Why These Numerous Lorry Accidents On Ghana Roads?
he spate of lethal lorry accidents on Ghana roads is very alarming. It then calls for a studious investigative study into the causes to be better placed to redress the situation. The adverse affect on the nation economically, losing her precious energetic sons and daughters, the financial and psychological strain brought to bear upon the bereaved families, the government and the medical services cannot be over-emphasized. My own empirical observations into the causes reveal the following, in addition to all the other attributed factors.
1) The blame is squarely put on the heads of the nonchalant drivers who value not their lives let alone that of the passengers, hence resorting to careless driving.
2) Most of the drivers don't understand the code of driving, especially, the white broken and non broken lines on the ground. They overtake vehicles where they are not supposed to.
3) Some of the drivers often attempt to overtake vehicles on upward slope or at bends when they can hardly see even 100 metres ahead of them.
4) The most dangerous of all which I often see the drivers do, is their failure to cede or give way to a vehicle that has decided to overtake them. Most often one could see a vehicle hurtling down the same road lane in the opposite direction in a likely head-on clash with the vehicle doing the overtaking but the car being overtaken wouldn't cede passage by slowing down to avoid the looming accident, knowing the other driver can no longer manoeuvre. This leads to head-on clash of vehicles or cars swerving unnecessarily but ultimately culminating in accidents. Failure to cede passage to a vehicle in such dangerous situation is a crime in the Whiteman's land and so should it be in Ghana.
5) Most drivers in attempts to avoid potholes take to the tracks of on-coming vehicle lanes whether or not they can see ahead of them.
6) Drink drive and over speeding where they lose their senses and the grip of the cars at the least provocation of whatever sort.
7) Mechanical problems of the vehicles resulting from lack of maintenance are also to blame but not as much as the deliberate actions of the drivers as listed above.
8) The corrupt attitude of the Police in checking the drivers and their vehicles, accepting bribes and waiving faulty vehicles through.
9) The numerous bad road constructions with innumerable vehicle-damaging potholes
I personally believe if our drivers could be a bit more rational, patient and self restraint, most of the accidents could be avoided. I suggest those drivers who callously desire to punish the stupid drivers who attempt to overtake them at the wrong time, getting them into head-on clashes, should please consider the innocent lives of the passengers who have no control over the actions of their drivers. The passengers should report their careless drivers to the police, the motor union or the vehicles' owners as is applicable. The vehicle owners should give such drivers verbal or written warning, the repeat of which same mistake will lead to the recalcitrant driver losing their job. The police should please be very much more interested in saving lives doing their job properly than always seeking first to line up their pockets at the expense of human lives being lost through avoidable motor accidents.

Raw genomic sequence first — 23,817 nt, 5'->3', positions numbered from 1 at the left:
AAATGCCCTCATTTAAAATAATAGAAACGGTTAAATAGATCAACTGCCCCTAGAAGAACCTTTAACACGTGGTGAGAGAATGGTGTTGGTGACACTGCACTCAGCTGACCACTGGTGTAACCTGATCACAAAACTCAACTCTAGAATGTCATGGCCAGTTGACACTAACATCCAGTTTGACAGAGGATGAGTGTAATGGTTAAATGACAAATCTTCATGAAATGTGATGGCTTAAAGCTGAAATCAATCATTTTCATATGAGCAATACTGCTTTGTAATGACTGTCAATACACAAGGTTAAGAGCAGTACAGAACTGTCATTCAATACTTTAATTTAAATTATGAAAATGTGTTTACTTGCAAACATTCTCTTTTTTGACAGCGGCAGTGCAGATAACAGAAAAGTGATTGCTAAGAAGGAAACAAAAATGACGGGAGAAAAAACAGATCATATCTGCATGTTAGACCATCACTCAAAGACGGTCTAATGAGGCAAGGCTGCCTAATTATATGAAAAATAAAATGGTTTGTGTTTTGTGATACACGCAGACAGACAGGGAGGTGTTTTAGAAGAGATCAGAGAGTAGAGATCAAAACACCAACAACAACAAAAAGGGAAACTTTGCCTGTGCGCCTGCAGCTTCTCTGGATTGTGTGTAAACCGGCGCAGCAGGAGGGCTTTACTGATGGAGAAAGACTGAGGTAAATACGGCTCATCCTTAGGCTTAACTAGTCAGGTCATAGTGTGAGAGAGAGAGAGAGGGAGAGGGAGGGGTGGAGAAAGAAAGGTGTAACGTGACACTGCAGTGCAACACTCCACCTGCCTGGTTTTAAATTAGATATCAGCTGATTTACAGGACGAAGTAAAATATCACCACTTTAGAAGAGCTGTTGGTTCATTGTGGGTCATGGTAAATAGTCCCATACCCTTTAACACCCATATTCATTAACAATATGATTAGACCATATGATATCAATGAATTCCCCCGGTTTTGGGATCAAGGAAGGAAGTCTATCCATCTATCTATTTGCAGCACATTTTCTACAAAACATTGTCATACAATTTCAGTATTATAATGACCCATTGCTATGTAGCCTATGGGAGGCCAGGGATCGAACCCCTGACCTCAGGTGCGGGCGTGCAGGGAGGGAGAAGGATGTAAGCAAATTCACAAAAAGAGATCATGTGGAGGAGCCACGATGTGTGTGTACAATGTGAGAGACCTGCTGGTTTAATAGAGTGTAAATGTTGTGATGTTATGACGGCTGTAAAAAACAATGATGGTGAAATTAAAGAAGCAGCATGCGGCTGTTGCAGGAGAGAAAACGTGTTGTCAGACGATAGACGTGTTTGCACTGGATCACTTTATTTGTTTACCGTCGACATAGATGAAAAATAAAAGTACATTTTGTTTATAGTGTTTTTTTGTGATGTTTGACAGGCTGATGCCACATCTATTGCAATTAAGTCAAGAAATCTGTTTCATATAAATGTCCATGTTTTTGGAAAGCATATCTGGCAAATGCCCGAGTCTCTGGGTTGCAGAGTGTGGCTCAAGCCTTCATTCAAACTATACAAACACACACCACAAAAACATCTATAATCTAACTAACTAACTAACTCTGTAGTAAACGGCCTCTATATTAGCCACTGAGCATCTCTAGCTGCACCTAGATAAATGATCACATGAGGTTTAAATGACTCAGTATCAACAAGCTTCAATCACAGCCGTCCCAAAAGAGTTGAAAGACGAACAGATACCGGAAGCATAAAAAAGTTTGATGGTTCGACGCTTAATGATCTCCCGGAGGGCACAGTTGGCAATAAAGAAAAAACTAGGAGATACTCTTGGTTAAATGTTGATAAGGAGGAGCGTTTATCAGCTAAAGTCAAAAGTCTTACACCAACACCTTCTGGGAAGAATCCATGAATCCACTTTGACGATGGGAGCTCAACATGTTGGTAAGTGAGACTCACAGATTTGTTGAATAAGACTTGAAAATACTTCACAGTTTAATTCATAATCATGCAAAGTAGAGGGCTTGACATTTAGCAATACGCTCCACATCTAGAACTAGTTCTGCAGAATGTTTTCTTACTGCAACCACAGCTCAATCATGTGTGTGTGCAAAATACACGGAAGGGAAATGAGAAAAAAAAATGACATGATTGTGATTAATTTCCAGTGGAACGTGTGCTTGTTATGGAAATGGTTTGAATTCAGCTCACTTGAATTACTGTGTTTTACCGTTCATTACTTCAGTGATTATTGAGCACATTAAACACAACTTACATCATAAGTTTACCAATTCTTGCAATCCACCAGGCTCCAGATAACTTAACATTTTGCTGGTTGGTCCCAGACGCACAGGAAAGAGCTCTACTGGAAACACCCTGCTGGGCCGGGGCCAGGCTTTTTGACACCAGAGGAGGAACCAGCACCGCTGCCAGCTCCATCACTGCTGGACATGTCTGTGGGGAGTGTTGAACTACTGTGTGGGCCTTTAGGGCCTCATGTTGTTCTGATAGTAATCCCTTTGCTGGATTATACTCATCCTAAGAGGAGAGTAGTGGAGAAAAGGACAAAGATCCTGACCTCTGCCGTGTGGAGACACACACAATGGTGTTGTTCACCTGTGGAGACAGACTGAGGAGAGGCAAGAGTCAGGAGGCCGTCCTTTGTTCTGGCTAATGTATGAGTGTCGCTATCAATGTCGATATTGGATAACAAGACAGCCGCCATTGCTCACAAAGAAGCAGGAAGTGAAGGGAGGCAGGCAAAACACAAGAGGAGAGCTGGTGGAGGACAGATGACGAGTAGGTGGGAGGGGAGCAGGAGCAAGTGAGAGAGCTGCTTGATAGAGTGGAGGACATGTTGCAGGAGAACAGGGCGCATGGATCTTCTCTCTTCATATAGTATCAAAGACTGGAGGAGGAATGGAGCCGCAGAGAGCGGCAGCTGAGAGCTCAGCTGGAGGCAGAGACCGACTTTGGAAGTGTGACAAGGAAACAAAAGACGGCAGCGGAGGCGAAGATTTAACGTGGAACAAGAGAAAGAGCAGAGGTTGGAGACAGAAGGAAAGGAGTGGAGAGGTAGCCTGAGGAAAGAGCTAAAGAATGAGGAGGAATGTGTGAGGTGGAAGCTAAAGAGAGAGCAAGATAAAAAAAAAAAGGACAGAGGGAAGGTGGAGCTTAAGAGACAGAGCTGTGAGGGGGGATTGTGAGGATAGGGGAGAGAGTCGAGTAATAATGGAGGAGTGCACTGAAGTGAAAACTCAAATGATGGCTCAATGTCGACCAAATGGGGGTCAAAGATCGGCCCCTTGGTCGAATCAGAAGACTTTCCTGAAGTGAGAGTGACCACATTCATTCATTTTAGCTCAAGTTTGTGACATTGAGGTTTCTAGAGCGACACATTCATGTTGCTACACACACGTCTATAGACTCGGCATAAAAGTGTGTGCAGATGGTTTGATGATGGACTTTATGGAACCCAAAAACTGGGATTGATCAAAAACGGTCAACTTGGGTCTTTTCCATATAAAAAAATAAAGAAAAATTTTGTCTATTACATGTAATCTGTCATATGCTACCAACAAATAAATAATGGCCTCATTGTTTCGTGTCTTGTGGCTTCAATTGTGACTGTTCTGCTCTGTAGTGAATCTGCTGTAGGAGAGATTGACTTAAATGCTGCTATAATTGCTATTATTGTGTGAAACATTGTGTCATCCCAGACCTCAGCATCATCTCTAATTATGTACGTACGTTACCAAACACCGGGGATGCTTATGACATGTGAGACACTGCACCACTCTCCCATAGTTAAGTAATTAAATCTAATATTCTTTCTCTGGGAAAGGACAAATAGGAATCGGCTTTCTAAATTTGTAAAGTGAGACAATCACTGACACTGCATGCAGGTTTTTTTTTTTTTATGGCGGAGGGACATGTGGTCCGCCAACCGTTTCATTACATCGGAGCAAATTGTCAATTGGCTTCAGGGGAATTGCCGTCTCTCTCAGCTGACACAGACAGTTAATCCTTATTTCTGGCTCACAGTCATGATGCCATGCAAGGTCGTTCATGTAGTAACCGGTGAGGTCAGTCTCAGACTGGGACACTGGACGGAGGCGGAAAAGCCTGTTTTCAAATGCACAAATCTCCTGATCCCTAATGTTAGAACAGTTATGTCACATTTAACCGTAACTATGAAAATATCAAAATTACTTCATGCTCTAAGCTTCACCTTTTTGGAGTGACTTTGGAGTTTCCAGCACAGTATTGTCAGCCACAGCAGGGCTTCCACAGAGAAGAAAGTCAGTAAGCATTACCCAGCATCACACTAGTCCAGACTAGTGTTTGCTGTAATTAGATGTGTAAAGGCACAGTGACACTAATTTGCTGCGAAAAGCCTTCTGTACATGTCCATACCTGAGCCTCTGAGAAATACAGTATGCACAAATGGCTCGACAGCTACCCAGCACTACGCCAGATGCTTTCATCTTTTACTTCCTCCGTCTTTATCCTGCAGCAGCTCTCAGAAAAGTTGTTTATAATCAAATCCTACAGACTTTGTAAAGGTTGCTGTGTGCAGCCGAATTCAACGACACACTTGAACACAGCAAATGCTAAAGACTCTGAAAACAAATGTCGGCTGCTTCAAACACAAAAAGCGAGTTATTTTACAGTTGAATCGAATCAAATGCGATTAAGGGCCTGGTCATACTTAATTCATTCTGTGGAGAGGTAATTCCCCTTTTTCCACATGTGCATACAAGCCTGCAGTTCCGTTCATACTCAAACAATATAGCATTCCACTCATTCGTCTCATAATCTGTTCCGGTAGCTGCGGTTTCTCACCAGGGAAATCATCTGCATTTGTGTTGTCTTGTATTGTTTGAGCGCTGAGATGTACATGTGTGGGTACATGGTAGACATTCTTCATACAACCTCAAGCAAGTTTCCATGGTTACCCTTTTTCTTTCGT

We always blame our simple mistakes on witches and wizards especially where motor accidents peak in December, the Christmas period. If our drivers were prudent, accidents would be avoided at all times without attribution of any evil play to our assumed witches and wizards. Let us accept and blame ourselves for our shortcomings to be able to change rather than perpetuate in those acts, exonerating ourselves blaming our own mistakes on some imaginary evildoers. The government is only blameable by failing to enforce stringent Code of Driving and the lack of proper supervision of the roads construction or else, the greater blame is on the drivers as explained all along. The passengers are to blame to a minimal extent by failing to report careless drivers to the Police, Station masters, the Motor Union and the "car" owners. Each player stained in blame here should do their bit to rectify the anomaly, to ensure safe "car" travelling in Ghana.
My own dear sister, Nana Ama (Martha Basoah) of treasured memory was killed in a motor accident through the same careless driving of the driver in a car in which she was a passenger. The driver of her car was overtaking the other driver at the wrong time and place. The pain of her loss still lingers in my heart after 11 years on. This goes to tell how more painful it is to lose a dear one through untimely lorry accident than in terminal illness.